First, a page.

Two states that assess payroll taxes for workers’ compensation and temporary disability insurance programs are expected to announce tax rates by the end of the summer.

Ohio’s workers’ compensation payroll assessment for the disabled workers’ relief funds, if in effect for fiscal 2020, would take effect July 1. Ohio is one of four states that assesses a payroll tax for workers’ compensation purposes. Oregon generally releases its payroll tax rate in September, Washington releases its table of tax rates in December, and New Mexico’s workers’ compensation payroll tax is a constant amount set by law.

New Jersey’s temporary disability and family leave insurance tax rates for employers, like the state’s unemployment tax rates for employers, are determined on a fiscal-year basis. Tax rates for fiscal 2020 are generally announced in July, along with the programs’ wage bases for the year.

Paid Family, Medical Leave

The first deadlines approach for reporting and remitting contributions to paid family and medical leave programs that launched in the first half of 2019.

Washington employers are to report and remit paid family-leave contributions for the first and second quarters of 2019 by July 31. The first quarter’s reports originally were due April 30, but the state’s Employment Security Department decided to take additional time to test the online paid family-leave portal.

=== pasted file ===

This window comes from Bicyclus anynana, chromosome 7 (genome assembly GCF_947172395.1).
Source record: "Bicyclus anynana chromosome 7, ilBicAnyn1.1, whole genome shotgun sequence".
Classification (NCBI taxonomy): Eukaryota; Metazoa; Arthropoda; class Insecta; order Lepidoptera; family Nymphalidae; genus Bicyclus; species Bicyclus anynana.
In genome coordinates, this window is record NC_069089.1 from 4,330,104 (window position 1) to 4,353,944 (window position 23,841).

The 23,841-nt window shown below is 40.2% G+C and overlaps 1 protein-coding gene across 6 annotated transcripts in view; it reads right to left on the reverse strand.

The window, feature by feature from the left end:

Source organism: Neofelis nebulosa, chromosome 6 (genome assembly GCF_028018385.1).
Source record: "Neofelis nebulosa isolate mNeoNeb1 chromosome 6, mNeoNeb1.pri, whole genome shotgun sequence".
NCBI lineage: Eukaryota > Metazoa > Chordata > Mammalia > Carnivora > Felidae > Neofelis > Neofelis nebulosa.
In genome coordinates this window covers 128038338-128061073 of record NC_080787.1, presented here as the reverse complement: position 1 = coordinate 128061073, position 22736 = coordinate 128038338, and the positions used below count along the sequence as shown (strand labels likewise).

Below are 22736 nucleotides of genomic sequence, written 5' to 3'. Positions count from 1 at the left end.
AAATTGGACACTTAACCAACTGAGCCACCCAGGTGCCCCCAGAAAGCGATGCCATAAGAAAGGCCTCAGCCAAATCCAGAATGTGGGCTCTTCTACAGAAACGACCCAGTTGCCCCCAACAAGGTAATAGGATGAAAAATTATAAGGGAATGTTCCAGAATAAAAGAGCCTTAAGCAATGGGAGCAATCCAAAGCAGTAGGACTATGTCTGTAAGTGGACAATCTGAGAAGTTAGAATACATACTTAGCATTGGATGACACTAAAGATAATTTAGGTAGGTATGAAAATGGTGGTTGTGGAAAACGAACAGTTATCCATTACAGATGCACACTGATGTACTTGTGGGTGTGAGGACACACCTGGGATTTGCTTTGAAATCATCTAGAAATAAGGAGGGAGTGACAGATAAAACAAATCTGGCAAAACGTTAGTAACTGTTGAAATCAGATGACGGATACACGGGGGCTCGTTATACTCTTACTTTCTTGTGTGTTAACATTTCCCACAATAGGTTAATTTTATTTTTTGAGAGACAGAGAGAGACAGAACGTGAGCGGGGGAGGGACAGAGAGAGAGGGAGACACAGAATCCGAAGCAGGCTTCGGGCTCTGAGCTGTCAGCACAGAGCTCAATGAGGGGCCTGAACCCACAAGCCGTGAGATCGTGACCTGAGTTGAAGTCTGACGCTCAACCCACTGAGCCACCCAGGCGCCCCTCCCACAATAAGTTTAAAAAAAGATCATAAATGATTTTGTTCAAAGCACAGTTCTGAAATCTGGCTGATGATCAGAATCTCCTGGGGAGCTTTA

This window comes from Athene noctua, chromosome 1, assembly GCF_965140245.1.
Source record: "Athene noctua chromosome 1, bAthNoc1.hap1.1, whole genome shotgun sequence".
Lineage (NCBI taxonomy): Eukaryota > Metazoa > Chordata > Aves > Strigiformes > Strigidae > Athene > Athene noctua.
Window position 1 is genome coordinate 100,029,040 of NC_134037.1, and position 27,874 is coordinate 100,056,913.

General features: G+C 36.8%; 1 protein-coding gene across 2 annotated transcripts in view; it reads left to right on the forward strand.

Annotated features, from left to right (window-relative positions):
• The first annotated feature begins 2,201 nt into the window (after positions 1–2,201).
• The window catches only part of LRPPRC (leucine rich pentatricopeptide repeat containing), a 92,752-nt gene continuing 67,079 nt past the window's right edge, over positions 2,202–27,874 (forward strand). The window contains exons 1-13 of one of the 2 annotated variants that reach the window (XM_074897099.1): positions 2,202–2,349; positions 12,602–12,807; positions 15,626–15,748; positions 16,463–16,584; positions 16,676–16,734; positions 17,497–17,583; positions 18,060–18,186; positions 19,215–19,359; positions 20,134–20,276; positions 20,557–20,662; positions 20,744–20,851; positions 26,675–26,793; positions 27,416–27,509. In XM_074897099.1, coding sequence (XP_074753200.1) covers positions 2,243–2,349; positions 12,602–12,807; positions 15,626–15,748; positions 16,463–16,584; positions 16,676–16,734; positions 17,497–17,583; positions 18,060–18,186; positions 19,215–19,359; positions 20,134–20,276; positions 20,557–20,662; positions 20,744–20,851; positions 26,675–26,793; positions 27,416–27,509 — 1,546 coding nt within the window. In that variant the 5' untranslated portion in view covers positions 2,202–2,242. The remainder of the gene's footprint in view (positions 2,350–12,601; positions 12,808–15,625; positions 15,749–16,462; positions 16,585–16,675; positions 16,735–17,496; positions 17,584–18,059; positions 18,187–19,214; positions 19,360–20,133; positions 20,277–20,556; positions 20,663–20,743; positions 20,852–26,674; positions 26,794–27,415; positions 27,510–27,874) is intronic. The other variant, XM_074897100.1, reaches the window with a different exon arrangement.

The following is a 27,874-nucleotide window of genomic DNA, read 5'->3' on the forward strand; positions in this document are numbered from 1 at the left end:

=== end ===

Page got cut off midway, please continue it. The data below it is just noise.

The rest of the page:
Employers are assessed contributions at a rate of 0.4% of each employee’s wages up to the federal Old-Age, Survivors, and Disability Insurance taxable wage base ($132,900 for 2019). Employers may pay the full cost of the premium amount, or can require each employee to contribute a maximum of 63.33 percent of the amount of the premium through wage withholding.

District of Columbia employers are to remit paid leave contributions on wages paid April 1 to June 30 to the Department of Employment Security by July 31. Employers are to pay contributions equal to 0.62 percent of each covered employee’s wages.